UH researchers eye doubling number of geothermal survey sites

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After obtaining permits in March to begin exploring for geothermal energy under the dormant Hualalai volcano, researchers with the University of Hawaii are looking to more than double the number of survey sites included in the project.

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After obtaining permits in March to begin exploring for geothermal energy under the dormant Hualalai volcano, researchers with the University of Hawaii are looking to more than double the number of survey sites included in the project.

Donald Thomas, director of The Center for the Study of Active Volcanoes at UH-Hilo, said part of the rationale behind the request is to avoid costly environmental assessments.

Thomas said the state Department of Land and Natural Resources informed project researchers that some of the original nine parcels required the study. He said a decision was made to abandon certain sites and add others that would not require environmental assessments.

“We were provided a fixed amount of money to do the surveys,” Thomas said. “And we were not at all in a position to do an environmental assessment.”

The request would increase the number of locations permitted for non-invasive geophysical study along the Hualalai Rift Zone, just north of Kailua-Kona, from nine to 19.

The state Land Board is scheduled to consider the matter during its meeting Friday.

The project, the first exploration permit in an overall effort referred to as the “Geothermal Resources Exploration Plan for Hawaii,” is funded by the DLNR and U.S. Department of Energy.

Researchers plan to conduct their surveys on up to 19 parcels of land, all zoned agriculture. The landowners include the state, Kamehameha Schools, Makalei Golf Club, the Queen Lili‘uokalani Trust, Palani Ranch, the state Department of Hawaiian Homelands, Lanihau and others.

Researchers will use a standard technique called a magnetotelluric survey, which maps the electrical conductivity of rocks at depths from several hundred feet to as much as 20,000 feet below the surface.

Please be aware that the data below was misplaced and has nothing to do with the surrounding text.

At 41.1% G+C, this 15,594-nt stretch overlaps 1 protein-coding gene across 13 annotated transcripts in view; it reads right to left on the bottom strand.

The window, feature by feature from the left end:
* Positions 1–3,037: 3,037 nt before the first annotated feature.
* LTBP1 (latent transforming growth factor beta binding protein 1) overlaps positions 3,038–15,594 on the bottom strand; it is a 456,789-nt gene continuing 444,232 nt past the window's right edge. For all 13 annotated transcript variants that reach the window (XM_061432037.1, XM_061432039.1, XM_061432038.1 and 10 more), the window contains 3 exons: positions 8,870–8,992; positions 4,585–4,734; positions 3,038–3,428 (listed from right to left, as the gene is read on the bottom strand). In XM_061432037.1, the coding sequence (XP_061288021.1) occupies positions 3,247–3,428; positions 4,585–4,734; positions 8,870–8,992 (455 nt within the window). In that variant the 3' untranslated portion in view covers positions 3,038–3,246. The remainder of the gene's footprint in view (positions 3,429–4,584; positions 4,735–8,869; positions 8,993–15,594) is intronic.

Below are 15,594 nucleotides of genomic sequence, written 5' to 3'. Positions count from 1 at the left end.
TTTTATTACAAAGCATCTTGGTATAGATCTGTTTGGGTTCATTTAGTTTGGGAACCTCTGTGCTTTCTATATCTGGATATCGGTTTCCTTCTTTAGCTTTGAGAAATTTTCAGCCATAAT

“The vast majority of developed geothermal systems in the world are located in regions where water can flow naturally through the heated rock formations,” researcher Nicole Lautze, with the Hawaii Institute of Geophysics and Planetology, said in her original application. “Being able to identify the subsurface heat source and fractured zones allows us to begin to address some of the problems of geothermal exploration and development.”

The system uses antennas and electrodes to measure naturally occurring, very low-frequency electromagnetic waves. The apparatus does not generate electrical signals nor transmit energy.

Thomas said environmental assessments cost $100,000 or more — far more than the money set aside for the project. The project’s impact, however, he said, will be minimal.

While researchers plan to survey 1 million square meters of land, less than 3 square meters will be impacted by equipment, according to Thomson.

“I figured out my garden at home impacts more land than our entire survey would impact,” he said.

Thomas said work could commence as early as this summer, and he hopes the study will generate useful information, about geothermal energy and groundwater.

The Big Island’s geothermal production currently is limited to one 38-megawatt power plant, Puna Geothermal Venture, outside Pahoa.

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Friday’s board meeting begins at 9 a.m. in Honolulu.

Email Chris D’Angelo at cdangelo@hawaiitribune-herald.com.

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